3 Books that Made Me a Better Interpreter and Why (Part 1)

3 books series

There are lots of different ways to become a better interpreter: taking classes; attending conferences; participating in online interpreter-networks; reading articles and books by interpreters and for interpreters and on interpreting. You get the idea.

Reading books that have no direct relationship at all to interpreting can also be a way to grow as a professional interpreter. In this series I’ll highlight three books (none of which have anything to do with interpreting) that helped me become a better medical interpreter.

First up . . .The Curious Incident of the Dog in the Night-Time by Mark Haddon.

Brief synopsis: This is a fictional story written from the point of view of an autistic boy who embarks on an adventure in an attempt to solve a mystery.

Insights gained:

  • Different ways of thinking, reasoning, and processing information.
  • Understanding of different family dynamics and relationships.
  • Greater compassion for others and their situation.

Better interpreter because:

We often (if not always) interpret for people who think, reason, and process information differently than we ourselves do. Because this is an internal – that is invisible – process, it isn’t easy to pick up on how these forces influence the spoken messages. This narrative gives a peek into what a character is thinking, which gives greater context to what he says and does. With this information, his words and action make perfect sense. Without this information, the reader is left to wonder what on earth the character was thinking when saying or doing such-and-such. It’s a reminder that I need to at least be aware of the invisible elements of communication and when possible use those elements to help me capture the full meaning of the spoken messages.

About the family dynamics, unless we are at a home visit, we don’t usually get to see the day-to-day interactions of family members. (Even then, the natural environment is skewed because of the “new” people in the environment.) When we think about people and their situations only in the context of the medical encounter, we are only seeing part of the person instead of the whole person. Seeing the whole person is valuable in being able to listen and watch for nuances that impact the meaning expressed by the spoken word.  While it’s improbable we’ll ever have an opportunity to get a pure Because I am only ever immersed in my own family experience – or that of close neighbors and friends – this book was a way for my worldview to be stretched a bit wider and deeper. This is very closely tied to the next insight . . .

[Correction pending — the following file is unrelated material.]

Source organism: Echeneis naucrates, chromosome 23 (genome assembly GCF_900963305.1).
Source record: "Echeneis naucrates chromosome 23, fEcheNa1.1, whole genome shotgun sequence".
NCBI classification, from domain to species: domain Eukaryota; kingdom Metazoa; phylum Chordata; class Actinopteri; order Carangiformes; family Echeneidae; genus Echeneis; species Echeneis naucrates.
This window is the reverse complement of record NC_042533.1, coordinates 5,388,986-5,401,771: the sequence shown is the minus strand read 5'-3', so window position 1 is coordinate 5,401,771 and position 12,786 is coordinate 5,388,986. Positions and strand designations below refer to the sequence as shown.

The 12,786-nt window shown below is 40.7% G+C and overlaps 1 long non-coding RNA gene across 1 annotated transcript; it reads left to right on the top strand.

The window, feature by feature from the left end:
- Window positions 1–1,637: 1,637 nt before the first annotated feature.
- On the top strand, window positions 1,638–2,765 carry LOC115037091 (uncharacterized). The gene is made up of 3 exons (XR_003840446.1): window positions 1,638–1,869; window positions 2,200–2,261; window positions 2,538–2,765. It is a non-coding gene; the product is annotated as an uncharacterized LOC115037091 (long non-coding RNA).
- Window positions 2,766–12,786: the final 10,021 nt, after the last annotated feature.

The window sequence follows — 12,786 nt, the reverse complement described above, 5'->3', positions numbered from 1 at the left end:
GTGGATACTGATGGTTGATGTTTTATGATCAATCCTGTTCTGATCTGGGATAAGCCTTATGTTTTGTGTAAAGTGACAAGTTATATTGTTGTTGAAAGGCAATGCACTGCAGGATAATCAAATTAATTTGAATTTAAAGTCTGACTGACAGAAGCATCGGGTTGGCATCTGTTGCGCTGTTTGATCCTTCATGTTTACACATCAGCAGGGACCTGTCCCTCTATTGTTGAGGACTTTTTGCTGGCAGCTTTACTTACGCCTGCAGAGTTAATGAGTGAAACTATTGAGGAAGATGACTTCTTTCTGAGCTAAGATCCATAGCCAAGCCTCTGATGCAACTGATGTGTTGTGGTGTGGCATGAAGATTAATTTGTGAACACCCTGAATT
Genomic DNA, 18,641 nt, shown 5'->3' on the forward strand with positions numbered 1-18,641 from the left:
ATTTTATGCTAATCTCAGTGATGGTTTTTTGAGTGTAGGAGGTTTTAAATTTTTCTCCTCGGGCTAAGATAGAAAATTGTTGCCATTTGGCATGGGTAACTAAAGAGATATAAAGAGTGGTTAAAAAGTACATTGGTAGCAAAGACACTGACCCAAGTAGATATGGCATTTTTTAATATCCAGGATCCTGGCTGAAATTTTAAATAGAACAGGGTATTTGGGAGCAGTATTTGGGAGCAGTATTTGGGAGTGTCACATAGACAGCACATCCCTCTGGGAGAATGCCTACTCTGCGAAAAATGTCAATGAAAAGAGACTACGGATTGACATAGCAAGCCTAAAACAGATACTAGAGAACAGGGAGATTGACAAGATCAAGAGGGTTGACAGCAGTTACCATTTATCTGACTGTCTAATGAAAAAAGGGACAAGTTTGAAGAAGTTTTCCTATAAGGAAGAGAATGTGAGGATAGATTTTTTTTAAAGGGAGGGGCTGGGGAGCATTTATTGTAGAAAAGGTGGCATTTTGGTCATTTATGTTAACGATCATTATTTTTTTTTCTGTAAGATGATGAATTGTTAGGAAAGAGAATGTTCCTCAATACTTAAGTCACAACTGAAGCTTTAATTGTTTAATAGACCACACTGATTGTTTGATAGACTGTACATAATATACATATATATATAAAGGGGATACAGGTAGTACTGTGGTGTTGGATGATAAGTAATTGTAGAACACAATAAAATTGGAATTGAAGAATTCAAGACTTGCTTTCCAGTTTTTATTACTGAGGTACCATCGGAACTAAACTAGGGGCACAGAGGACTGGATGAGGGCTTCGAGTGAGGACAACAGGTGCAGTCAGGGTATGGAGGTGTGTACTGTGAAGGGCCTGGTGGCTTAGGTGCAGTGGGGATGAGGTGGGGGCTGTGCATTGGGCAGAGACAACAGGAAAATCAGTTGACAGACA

Compassion for others and their situation. An interpreter need not, should not, must not pass judgment about a situation. But we’re human.  We have a tendency to assess things, situations, and people as good, bad, or a mix thereof. There’s probably more to this story than I am aware. This isn’t to turn a blind eye to situations that are objectively wrong (i.e. abuse and neglect of children and vulnerable adults). Rather, it is to approach – and leave – each situation with an awareness that there is more to any one person or situation that I can possibly come to know in a 15-minute doctor visit. With that in mind, let me always lead and leave with compassion.

Bonus: The book is quite short – a great read while sitting at the beach or taking a long flight!

What fiction book has helped you become a better interpreter? 

Related Posts:

  • 3 Books that Made Me a Better Interpreter and Why (Part 2)
  • 3 Books that Made Me a Better Interpreter and Why (Part 3)
Posted on April 2, 2015 and filed under Interpreter.